In search of the Me Generation

January 3, 2013 

It does seem there are people who think the children of WWII veterans are undeserving of the benefits of their efforts. These people use terms such as the Me Generation. I suppose they truly think they are well informed in their grasp of history, but I disagree. No generation should be either sanctified of villainized.

Instead of the Me Generation, let's call them the postwar generation for now, thereby removing the taint of the equivalent of class warfare. Beginning in 1947 when the USSR exploded its first nuclear device, the newly born postwar generation began to learn how any day they would be annihilated. They were shown what would happen too when results of nuclear testing aired on the news. As a means of protection, they were taught to drop and cover, as if their school desk might stop fallout.

The WWII generation accomplished a great and bloody victory, but their PTSD went untreated. Many of those drank heavily and believed in “Spare the rod and spoil the child.”

Many postwar generation children lived in homes where both parents smoked. Paint was leaded, as was gasoline. Deadly exhaust fumes layered towns and cities. Water pollution was so bad that a river in the Midwest caught fire. There were no sewer treatment plants but cesspools instead. Litter was commonplace, until roadsides and everywhere nearby looked like a trash dump. No one recycled. Beaches were filthy. It wasn't until the postwar generation came of age and declared that it was time to change all of that, that an effort was put into cleaning the air and water.

Civil rights became a frontline issue, as did women's rights when the postwar generation joined those already fighting for their freedoms. Many of the WWII generation disagreed with the need for serious social change.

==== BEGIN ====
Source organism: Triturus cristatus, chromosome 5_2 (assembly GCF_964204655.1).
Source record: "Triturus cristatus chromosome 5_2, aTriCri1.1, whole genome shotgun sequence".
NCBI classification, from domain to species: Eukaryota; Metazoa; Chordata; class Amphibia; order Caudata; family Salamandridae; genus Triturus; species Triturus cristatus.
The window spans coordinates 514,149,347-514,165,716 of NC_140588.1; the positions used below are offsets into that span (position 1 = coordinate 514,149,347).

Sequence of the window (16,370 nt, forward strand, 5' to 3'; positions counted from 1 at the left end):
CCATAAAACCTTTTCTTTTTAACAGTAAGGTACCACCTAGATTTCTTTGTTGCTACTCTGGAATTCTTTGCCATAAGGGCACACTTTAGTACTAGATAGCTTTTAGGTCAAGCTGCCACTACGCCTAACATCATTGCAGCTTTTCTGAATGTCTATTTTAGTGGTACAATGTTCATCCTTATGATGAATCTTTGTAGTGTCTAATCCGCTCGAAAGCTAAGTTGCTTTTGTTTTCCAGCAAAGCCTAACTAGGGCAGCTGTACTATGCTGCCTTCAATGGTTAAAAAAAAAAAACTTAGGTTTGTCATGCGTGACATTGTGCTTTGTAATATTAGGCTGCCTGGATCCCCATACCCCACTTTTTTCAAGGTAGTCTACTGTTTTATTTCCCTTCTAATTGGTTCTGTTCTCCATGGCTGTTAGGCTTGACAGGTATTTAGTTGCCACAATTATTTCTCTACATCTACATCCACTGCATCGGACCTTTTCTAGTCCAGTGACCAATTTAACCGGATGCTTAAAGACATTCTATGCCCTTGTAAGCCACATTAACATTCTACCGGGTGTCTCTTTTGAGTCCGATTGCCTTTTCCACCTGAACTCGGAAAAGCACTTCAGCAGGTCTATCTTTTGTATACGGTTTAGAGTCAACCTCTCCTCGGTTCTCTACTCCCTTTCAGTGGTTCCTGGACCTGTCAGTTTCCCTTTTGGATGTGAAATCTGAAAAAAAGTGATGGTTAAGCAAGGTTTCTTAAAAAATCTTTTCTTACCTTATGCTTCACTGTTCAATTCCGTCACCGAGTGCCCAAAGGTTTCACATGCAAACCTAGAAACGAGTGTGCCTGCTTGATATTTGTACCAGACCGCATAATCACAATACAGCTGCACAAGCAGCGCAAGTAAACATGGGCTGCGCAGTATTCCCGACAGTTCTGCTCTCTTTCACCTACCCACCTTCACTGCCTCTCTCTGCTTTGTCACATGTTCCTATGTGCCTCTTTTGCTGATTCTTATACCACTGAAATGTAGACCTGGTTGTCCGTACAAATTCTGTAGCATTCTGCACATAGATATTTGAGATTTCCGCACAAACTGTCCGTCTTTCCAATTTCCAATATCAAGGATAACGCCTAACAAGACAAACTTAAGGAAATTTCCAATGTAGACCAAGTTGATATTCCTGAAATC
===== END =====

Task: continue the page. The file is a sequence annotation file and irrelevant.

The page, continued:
It was WWII generation generals and politicians who started a war in Southeast Asia. Millions of the postwar generation donned uniforms ready to give their lives for our nation. Nearly 60,000 died in combat, hundreds of thousands were wounded, many severely injured. PTSD was still unknown and Agent Orange slowly ate alive the young men returning from the field of battle. Before the war could be won, the WWII generation politicians, some of whom started the war, decided it was un-winnable and, with the media's assistance, eventually blamed the loss on the brave men and women who fought.

Yet the postwar generation had families and, at their own expense put their children through college in record numbers.

Over the last 45 years, the postwar generation paid into Medicare believing they were investing in health care for their retirement, only to learn later that they paid for the WWI and WWII generations’ health care instead. They paid into Social Security, some starting at age 16, thinking they were putting aside an investment for their retirement without knowing that Congress squandered it on pet projects.

There is a large group of citizens in our country who seem to believe it is OK to skip a sacrificial obligation to liberty and freedom. Skip the commitment of voting. That they are entitled to ride on the backs of those before and after them who had the patriotic zeal to fight and die for our nation.

Now those same “entitled” people beat the drum of divisive dislocation so that they and their companions on history's pathways can look for scapegoats to blame for their own serious lack of character and values unbecoming the Christians they claim to be.

There is no “Me Generation” but instead a generation of people, many of who willingly fought and died for their country, sacrificed silently and continually, and still do today.

The writer lives in Murrells Inlet.

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